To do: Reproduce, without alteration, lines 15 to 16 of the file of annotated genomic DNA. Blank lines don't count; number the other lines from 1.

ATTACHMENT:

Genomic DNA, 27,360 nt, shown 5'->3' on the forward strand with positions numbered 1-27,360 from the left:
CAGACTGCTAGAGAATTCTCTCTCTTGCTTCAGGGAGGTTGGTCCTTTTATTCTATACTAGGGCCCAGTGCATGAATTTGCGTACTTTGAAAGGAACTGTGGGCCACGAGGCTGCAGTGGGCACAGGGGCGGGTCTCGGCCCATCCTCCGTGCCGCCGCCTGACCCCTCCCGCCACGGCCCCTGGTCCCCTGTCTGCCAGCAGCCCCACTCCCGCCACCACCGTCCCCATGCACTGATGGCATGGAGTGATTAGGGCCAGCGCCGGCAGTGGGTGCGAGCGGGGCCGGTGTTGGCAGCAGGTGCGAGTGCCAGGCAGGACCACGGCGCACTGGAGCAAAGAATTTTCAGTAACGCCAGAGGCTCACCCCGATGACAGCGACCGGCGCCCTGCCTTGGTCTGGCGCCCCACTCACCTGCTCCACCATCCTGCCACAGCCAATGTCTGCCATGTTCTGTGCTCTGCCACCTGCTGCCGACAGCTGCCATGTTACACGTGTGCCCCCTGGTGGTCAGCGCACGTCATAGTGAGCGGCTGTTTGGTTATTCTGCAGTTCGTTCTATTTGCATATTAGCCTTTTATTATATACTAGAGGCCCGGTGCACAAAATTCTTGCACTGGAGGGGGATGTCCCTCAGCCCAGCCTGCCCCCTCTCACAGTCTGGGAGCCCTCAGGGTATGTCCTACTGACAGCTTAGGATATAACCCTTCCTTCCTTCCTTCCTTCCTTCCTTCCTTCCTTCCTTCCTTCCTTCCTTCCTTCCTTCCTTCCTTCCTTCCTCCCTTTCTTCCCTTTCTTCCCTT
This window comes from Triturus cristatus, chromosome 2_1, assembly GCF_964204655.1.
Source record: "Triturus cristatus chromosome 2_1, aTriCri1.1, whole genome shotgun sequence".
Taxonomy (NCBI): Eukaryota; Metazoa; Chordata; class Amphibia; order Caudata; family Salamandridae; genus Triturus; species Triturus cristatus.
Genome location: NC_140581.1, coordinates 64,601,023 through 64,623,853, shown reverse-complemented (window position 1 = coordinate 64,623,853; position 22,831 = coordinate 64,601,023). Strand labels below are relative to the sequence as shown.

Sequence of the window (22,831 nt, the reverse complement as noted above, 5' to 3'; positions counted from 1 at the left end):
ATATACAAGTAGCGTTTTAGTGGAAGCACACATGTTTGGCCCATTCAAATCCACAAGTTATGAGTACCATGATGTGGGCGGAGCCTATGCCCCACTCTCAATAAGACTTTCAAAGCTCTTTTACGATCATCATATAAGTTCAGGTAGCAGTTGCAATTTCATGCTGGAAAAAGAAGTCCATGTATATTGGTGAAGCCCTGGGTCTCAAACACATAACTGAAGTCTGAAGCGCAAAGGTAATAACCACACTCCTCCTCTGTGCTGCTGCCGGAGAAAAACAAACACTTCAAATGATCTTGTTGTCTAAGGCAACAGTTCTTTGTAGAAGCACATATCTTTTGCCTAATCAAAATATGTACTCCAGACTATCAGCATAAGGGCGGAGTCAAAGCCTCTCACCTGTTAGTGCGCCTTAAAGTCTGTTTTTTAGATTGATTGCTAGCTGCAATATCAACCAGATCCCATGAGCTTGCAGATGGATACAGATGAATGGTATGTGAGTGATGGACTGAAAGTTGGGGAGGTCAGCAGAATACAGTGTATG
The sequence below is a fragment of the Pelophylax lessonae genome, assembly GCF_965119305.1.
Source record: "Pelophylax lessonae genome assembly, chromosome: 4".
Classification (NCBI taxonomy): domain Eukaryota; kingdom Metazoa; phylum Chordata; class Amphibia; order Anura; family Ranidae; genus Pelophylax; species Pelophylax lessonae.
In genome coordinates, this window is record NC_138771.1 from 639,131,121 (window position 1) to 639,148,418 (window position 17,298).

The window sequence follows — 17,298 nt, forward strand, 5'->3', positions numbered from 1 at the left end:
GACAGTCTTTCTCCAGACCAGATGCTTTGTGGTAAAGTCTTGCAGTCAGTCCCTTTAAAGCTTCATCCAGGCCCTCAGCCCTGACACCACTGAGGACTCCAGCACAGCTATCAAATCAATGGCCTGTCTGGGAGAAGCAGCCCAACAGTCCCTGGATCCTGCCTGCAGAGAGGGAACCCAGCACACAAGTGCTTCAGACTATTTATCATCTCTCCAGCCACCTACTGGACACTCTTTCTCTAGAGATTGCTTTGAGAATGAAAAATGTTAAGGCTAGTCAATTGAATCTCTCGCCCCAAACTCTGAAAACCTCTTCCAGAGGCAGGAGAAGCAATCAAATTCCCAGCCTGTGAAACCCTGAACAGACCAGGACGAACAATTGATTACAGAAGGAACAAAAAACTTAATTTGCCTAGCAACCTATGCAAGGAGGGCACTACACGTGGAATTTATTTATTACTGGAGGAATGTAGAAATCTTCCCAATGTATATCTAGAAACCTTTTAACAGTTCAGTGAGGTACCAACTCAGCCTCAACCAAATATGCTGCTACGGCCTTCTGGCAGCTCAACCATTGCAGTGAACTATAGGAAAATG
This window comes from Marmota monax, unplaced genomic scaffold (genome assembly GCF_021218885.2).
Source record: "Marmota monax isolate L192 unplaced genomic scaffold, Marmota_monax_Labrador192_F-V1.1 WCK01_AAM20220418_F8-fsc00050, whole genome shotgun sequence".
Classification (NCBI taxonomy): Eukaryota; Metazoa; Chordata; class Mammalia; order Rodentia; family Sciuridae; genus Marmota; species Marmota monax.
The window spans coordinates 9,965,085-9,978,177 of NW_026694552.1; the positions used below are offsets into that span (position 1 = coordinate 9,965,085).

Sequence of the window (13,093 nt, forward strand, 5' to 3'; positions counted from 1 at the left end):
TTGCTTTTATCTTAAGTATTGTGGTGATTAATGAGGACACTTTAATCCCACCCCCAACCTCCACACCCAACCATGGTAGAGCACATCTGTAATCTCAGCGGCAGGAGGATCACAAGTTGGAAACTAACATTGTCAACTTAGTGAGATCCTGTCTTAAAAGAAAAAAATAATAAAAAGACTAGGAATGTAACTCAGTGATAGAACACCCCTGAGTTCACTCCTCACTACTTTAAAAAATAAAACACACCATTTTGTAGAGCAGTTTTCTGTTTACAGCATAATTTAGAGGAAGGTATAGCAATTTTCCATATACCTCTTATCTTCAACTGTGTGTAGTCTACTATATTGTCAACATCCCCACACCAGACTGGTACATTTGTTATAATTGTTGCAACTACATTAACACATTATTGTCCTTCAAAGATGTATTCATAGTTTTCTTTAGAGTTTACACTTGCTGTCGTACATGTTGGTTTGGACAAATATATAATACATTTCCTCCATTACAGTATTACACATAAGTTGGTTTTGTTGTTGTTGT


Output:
This window comes from Marmota monax, unplaced genomic scaffold (genome assembly GCF_021218885.2).
Source record: "Marmota monax isolate L192 unplaced genomic scaffold, Marmota_monax_Labrador192_F-V1.1 WCK01_AAM20220418_F8-fsc00050, whole genome shotgun sequence".